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Tableaux Spring 2013

from the dean

TABLEAUX: plural [ta-bloh]: A picturesque group of persons around a common table As McAfee continues to grow, so too does our commitment to the global church.  In just seventeen years, McAfee has developed international relationships in over forty countries, launched sustainable, international churches and nonprofits, and looks to continue this pattern with every graduating class.  With our Master of Divinity track in Global Christianity, our connection with CBF’s Student.Go organization, our international internships, mission immersion opportunities, an endowed world mission fund, and the mission of the new Baugh Center for Baptist Leadership, McAfee is more prepared than ever to be a leading resource for the global church.  In this issue of Tableaux, you will find story after story of how McAfee’s faculty, students, and alumni continue to build a global influence.  These stories provide fascinating snapshots of how the McAfee community is advancing the work of God’s kingdom and what we are learning through international collaboration.  I am proud of the dedication and vision represented in these life stories, and I sincerely hope you enjoy reading this issue of Tableaux.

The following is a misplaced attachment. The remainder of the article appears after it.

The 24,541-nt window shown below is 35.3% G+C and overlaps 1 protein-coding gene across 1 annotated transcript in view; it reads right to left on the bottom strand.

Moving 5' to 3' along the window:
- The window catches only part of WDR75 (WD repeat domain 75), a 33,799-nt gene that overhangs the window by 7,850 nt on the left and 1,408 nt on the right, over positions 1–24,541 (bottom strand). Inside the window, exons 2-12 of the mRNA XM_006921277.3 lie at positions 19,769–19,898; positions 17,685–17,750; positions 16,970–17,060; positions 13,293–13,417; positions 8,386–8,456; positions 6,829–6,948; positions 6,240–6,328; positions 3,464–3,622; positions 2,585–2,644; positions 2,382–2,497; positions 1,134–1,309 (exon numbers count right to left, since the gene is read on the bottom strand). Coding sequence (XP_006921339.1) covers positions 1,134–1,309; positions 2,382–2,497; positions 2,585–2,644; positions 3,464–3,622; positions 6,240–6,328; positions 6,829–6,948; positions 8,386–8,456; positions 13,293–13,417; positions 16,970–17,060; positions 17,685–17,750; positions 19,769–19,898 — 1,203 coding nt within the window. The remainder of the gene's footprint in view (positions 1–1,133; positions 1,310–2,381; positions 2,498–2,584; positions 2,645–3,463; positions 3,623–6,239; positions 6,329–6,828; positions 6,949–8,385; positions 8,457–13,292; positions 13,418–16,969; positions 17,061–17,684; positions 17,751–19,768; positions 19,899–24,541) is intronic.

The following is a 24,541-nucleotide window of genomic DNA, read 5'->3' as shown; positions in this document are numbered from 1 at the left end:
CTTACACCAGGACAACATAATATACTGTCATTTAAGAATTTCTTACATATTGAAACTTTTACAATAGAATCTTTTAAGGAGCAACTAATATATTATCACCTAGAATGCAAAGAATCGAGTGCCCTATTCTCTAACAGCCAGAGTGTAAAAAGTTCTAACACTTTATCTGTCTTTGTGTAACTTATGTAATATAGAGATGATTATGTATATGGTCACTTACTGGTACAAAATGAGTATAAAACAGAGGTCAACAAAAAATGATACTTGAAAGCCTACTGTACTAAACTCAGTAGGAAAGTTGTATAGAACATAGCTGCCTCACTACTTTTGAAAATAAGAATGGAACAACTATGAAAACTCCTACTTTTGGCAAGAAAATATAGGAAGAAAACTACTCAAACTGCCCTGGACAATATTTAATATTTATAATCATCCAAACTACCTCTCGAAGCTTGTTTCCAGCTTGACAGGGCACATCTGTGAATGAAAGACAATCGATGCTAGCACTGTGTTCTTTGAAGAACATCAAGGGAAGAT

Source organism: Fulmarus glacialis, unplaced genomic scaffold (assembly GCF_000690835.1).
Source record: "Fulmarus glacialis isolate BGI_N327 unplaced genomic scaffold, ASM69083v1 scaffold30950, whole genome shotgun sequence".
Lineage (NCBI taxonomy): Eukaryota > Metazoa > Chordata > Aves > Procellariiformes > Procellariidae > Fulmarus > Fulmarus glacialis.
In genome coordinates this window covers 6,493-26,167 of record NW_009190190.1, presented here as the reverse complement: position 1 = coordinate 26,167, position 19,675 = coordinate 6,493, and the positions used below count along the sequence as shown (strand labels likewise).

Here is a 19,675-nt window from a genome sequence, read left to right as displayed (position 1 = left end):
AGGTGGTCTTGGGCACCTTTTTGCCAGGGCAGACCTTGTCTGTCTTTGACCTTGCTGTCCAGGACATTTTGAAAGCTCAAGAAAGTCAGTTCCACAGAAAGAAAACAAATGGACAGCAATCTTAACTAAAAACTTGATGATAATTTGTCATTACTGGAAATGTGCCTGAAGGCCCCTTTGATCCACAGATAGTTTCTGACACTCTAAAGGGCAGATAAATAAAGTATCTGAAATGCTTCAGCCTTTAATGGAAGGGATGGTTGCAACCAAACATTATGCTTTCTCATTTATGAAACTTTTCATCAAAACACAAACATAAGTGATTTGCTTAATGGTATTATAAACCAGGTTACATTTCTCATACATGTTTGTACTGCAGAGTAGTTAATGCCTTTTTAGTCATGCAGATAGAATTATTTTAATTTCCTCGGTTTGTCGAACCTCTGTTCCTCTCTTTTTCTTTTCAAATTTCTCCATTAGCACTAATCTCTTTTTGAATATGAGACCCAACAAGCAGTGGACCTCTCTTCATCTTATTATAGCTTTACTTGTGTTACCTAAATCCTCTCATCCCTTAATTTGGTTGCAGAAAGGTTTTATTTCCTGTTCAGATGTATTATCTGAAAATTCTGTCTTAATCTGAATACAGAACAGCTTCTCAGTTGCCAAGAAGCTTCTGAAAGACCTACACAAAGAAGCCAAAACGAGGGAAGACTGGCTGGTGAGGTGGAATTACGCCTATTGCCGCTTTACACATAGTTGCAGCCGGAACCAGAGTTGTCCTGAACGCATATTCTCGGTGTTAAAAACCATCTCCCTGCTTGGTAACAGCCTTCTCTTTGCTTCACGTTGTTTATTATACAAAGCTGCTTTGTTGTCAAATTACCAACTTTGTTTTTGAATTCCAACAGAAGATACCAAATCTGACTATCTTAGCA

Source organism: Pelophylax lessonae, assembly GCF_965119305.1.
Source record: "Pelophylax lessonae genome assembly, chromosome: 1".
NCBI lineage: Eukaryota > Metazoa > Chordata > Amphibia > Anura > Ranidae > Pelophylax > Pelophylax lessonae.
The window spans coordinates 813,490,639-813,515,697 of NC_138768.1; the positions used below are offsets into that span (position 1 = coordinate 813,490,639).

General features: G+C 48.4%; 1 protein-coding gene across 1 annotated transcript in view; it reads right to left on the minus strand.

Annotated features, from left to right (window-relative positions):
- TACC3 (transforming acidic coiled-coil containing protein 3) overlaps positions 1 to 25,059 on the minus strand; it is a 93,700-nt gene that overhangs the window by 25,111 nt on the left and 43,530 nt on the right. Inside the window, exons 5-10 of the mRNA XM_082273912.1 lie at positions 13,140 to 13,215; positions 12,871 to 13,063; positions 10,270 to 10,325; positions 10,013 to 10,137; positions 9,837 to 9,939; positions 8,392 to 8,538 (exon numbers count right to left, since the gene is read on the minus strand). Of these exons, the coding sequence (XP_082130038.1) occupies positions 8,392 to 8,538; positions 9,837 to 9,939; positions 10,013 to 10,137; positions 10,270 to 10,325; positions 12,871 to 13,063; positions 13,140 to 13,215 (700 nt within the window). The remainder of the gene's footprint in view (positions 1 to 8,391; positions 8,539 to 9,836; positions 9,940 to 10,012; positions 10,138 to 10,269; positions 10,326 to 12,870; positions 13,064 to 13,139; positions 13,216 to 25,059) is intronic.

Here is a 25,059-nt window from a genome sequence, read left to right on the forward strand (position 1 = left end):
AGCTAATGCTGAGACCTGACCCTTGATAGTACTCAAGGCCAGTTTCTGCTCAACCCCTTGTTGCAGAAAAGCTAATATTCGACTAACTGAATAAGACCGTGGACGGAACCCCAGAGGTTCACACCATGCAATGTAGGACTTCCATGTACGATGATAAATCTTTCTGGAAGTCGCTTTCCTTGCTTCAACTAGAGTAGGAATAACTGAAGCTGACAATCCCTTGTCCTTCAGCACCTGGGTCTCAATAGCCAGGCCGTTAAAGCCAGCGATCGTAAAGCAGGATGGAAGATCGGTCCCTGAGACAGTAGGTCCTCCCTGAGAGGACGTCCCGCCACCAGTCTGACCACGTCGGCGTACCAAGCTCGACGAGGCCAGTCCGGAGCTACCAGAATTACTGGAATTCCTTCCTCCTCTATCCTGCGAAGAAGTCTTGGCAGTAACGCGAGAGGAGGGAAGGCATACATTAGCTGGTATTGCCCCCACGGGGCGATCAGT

R. Alan Culpepper

contents 4 6 8 9

“We’re out to be transformed” by Rob Nash McAfee without Borders CBF Field Personnel Liberia: Jessy Togba-Doya

10 12 14 16

Uganda: Missy Ward

18 19 20 21 22 24 25 26 28 29

Student.Go

Chile: Blake and Bekah Hart Philippines: Ryan and Cindy Clark Japan: Carson and Laura Foushee; LaTonya Whitaker Metro Baptist Church: Ryan Wilson Peace Corps: Chalsea Clark Service First: Tanell Allen Service First: Neil Boggan His Nets: Andi Sullivan Coming Events “Life as Adventure” by Leah Robinson McAfee School of Theology Class Notes

On the cover: CBF field personnel Bekah Hart helping with the regional Baptist association’s children’s activity in Chile.

! d e m r o f s n a r t e b o t We’re out Missions

in

the

2 1 st

Century

The seminary I attended in the 1980s had a powerful slogan that most of us bought into without much reflection. “We’re Out to Change the World!” it screamed. I’ll confess that I drank the Kool-Aid. The world was a bit different at the time. We had so much confidence in ourselves. Denominational engines were steaming. Thousands of missionaries from the United States were engaged in mission and ministry all over the world, many of them from my school. We believed beyond a shadow of a doubt that God had blessed us as a nation and as denominations and that God was determined to work through us to accomplish this grand vision. In fact, my particular denomination, the Southern Baptist Convention, had determined in the year 1976 that it would share the gospel with the entire world by the year 2000 and that it really didn’t need any help to make it happen—not even from the Methodists.